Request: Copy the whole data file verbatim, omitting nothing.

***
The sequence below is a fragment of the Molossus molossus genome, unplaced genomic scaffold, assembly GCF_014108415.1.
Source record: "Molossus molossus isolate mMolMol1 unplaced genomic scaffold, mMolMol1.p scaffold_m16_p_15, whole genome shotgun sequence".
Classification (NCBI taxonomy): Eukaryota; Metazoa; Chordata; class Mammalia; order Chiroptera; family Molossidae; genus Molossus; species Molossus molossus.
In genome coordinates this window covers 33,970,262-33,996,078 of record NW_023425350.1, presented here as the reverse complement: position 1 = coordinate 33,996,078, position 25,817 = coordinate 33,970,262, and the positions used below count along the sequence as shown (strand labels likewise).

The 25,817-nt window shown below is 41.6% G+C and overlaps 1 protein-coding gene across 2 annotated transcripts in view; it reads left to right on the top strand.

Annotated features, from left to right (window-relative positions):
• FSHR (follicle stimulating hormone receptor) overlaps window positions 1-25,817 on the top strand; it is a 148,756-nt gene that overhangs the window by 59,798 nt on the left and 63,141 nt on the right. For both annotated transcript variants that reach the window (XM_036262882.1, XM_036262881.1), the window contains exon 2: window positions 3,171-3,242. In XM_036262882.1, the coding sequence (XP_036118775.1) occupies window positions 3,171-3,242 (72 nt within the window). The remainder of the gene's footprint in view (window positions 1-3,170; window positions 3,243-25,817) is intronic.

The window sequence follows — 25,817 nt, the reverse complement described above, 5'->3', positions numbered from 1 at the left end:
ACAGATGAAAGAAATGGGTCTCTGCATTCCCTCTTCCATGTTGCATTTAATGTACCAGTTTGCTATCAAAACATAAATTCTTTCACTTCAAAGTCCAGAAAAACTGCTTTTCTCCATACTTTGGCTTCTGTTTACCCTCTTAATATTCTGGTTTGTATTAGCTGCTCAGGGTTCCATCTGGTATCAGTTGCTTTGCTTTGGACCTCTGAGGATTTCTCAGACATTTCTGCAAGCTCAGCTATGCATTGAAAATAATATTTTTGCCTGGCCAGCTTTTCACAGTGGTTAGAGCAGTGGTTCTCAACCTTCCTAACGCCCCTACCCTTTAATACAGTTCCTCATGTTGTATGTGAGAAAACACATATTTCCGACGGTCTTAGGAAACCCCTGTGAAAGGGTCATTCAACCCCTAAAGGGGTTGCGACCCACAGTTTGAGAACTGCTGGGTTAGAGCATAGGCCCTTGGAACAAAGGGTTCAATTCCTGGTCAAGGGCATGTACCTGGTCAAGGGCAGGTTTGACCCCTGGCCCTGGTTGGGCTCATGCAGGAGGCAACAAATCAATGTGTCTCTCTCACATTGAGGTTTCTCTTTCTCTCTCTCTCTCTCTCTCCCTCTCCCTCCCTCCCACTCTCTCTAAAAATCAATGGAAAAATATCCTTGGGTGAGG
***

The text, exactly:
The sequence below is a fragment of the Molossus molossus genome, unplaced genomic scaffold, assembly GCF_014108415.1.
Source record: "Molossus molossus isolate mMolMol1 unplaced genomic scaffold, mMolMol1.p scaffold_m16_p_15, whole genome shotgun sequence".
Classification (NCBI taxonomy): Eukaryota; Metazoa; Chordata; class Mammalia; order Chiroptera; family Molossidae; genus Molossus; species Molossus molossus.
In genome coordinates this window covers 33,970,262-33,996,078 of record NW_023425350.1, presented here as the reverse complement: position 1 = coordinate 33,996,078, position 25,817 = coordinate 33,970,262, and the positions used below count along the sequence as shown (strand labels likewise).

The 25,817-nt window shown below is 41.6% G+C and overlaps 1 protein-coding gene across 2 annotated transcripts in view; it reads left to right on the top strand.

Annotated features, from left to right (window-relative positions):
• FSHR (follicle stimulating hormone receptor) overlaps window positions 1-25,817 on the top strand; it is a 148,756-nt gene that overhangs the window by 59,798 nt on the left and 63,141 nt on the right. For both annotated transcript variants that reach the window (XM_036262882.1, XM_036262881.1), the window contains exon 2: window positions 3,171-3,242. In XM_036262882.1, the coding sequence (XP_036118775.1) occupies window positions 3,171-3,242 (72 nt within the window). The remainder of the gene's footprint in view (window positions 1-3,170; window positions 3,243-25,817) is intronic.

The window sequence follows — 25,817 nt, the reverse complement described above, 5'->3', positions numbered from 1 at the left end:
ACAGATGAAAGAAATGGGTCTCTGCATTCCCTCTTCCATGTTGCATTTAATGTACCAGTTTGCTATCAAAACATAAATTCTTTCACTTCAAAGTCCAGAAAAACTGCTTTTCTCCATACTTTGGCTTCTGTTTACCCTCTTAATATTCTGGTTTGTATTAGCTGCTCAGGGTTCCATCTGGTATCAGTTGCTTTGCTTTGGACCTCTGAGGATTTCTCAGACATTTCTGCAAGCTCAGCTATGCATTGAAAATAATATTTTTGCCTGGCCAGCTTTTCACAGTGGTTAGAGCAGTGGTTCTCAACCTTCCTAACGCCCCTACCCTTTAATACAGTTCCTCATGTTGTATGTGAGAAAACACATATTTCCGACGGTCTTAGGAAACCCCTGTGAAAGGGTCATTCAACCCCTAAAGGGGTTGCGACCCACAGTTTGAGAACTGCTGGGTTAGAGCATAGGCCCTTGGAACAAAGGGTTCAATTCCTGGTCAAGGGCATGTACCTGGTCAAGGGCAGGTTTGACCCCTGGCCCTGGTTGGGCTCATGCAGGAGGCAACAAATCAATGTGTCTCTCTCACATTGAGGTTTCTCTTTCTCTCTCTCTCTCTCTCTCCCTCTCCCTCCCTCCCACTCTCTCTAAAAATCAATGGAAAAATATCCTTGGGTGAGG